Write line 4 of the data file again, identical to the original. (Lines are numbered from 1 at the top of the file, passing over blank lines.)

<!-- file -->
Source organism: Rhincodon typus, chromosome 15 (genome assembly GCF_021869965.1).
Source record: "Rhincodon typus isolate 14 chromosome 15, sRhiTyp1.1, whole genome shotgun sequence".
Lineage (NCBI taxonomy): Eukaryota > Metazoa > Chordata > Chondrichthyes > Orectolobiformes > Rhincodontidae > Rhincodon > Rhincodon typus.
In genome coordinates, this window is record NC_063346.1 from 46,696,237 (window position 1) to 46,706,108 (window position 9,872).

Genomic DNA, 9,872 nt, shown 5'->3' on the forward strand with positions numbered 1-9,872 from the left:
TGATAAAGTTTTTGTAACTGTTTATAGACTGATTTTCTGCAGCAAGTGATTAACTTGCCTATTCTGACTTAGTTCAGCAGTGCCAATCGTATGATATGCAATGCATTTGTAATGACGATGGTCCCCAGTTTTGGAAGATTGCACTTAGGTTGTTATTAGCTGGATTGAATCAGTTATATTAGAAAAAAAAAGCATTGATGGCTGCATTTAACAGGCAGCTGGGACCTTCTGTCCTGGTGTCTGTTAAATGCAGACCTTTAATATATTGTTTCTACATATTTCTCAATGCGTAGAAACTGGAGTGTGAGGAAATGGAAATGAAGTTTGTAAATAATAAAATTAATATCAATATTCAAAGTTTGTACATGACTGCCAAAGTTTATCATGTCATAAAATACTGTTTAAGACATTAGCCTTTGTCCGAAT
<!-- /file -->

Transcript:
In genome coordinates, this window is record NC_063346.1 from 46,696,237 (window position 1) to 46,706,108 (window position 9,872).